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What the overturned Quill Tax Compliance Case means to your business

Posted on July 15, 2018

The CPAs at Teipen Selanders Poynter & Ayres are paying close attention to a tax case with nationwide ramifications, the U.S. Supreme Court overturning of the Quill corporation decision in the case of South Dakota versus Wayfair. This recent court decision opens the door to allowing individual states to attempt to collect sales tax from out-of-state online retailers.


Since 1967, remote sellers without a physical presence in a state could not be forced to collect that states’ sales tax. However, in the Wayfair case, the Court upheld a South Dakota law that requires remote sellers to collect tax if they have either 200 transactions or sales exceeding $100,000 in the state in a year.

What has businesses worrying is that under the new South Dakota law, no physical presence is now required. 
With the physical presence requirement to collect sales tax gone as a result of the decision, many firms are up in the air awaiting more guidance as to how to respond.

The CPAs at Teipen weigh in:

The Court’s historic decision will have a tremendous effect on sales and use tax collection responsibilities for companies that operate exclusively or primarily online.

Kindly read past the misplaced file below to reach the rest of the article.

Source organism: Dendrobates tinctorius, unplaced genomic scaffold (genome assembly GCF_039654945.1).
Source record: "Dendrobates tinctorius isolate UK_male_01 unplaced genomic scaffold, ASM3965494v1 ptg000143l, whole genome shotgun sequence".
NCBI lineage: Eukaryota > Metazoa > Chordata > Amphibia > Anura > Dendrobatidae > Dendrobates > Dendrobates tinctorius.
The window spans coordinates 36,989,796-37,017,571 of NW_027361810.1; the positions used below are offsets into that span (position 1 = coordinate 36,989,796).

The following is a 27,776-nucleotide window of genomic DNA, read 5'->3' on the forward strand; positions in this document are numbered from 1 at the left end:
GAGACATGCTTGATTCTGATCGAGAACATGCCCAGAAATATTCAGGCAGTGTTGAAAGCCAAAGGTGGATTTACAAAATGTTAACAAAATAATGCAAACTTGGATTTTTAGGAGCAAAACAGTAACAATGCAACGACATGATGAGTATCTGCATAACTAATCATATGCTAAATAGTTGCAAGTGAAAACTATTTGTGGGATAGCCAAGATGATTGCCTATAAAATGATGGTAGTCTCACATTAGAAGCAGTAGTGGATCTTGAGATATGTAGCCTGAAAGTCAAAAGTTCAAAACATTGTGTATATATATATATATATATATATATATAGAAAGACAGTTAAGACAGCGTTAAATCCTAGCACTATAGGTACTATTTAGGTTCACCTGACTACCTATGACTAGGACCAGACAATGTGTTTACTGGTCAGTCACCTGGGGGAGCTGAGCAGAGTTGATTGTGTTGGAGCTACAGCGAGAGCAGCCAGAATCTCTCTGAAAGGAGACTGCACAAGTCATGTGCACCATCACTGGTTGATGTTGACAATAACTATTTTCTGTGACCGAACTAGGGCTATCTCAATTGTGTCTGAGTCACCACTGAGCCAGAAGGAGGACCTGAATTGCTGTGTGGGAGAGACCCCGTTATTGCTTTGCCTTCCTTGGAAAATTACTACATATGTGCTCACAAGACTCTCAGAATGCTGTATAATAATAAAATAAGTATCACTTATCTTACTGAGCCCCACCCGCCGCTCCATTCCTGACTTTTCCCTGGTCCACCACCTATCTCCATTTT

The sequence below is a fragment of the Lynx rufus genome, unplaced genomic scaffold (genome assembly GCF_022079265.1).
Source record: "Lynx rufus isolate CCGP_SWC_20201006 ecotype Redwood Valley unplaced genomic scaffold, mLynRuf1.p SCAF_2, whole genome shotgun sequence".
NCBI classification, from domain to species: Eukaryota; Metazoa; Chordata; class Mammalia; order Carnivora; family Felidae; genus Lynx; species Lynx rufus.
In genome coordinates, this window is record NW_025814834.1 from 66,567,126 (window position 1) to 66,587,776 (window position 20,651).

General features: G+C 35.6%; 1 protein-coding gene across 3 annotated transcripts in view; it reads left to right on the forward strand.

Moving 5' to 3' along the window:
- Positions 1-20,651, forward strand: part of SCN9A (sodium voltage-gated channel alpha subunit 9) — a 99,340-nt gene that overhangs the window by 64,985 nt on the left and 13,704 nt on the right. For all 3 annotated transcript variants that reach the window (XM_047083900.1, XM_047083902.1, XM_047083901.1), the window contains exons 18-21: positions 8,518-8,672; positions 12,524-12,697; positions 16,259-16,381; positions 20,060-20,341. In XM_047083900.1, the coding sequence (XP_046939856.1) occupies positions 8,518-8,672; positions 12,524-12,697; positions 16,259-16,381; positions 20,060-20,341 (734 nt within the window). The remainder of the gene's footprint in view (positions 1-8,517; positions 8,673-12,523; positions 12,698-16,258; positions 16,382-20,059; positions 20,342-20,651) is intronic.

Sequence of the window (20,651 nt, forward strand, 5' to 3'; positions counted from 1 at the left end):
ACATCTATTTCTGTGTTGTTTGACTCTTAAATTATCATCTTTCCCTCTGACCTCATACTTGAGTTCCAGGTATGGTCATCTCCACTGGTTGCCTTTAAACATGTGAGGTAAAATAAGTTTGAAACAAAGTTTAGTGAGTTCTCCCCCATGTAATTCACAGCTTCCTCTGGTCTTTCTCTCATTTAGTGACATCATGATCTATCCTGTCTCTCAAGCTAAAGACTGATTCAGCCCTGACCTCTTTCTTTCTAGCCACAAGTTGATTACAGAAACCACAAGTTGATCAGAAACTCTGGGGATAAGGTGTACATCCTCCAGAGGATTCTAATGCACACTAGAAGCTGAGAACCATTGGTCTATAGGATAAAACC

As of this writing, at least seven states have enacted laws that mirror South Dakota’s legislation, and five more states have decisions pending. It is worth noting that many states have a variety of sales tax collection laws that do not require physical presence, and there are a number of bills currently in front of Congress addressing sales tax issues.

Details we are scrutinizing:

The Court held that South Dakota’s law did not violate the Commerce Clause because the state adopted the Streamlined Sales and Use Tax Agreement. The Court also did not apply the collection responsibility retroactively.

Many of our TPSA clients run small to medium-sized businesses that sell to customers in a number of different states (through 3rd party services, their own website or by other means). With our assistance and guidance, we can help these businesses navigate each of these state’s sales tax laws. Many states (like Ohio) have special taxes like a “Gateway Tax”, that provide an exclusion from tax of sales shipped into the state below a threshold amount.

Our CPAs are paying attention to this wide-reaching decision and how it might benefit local businesses “brick and mortar” stores by leveling the playing field with internet retail providers. We are paying close attention to how other states are tackling this topic, as well.

As always, we are pleased to discuss this new court decision with you to help protect your immediate business concerns while the broader case continues to shake itself out.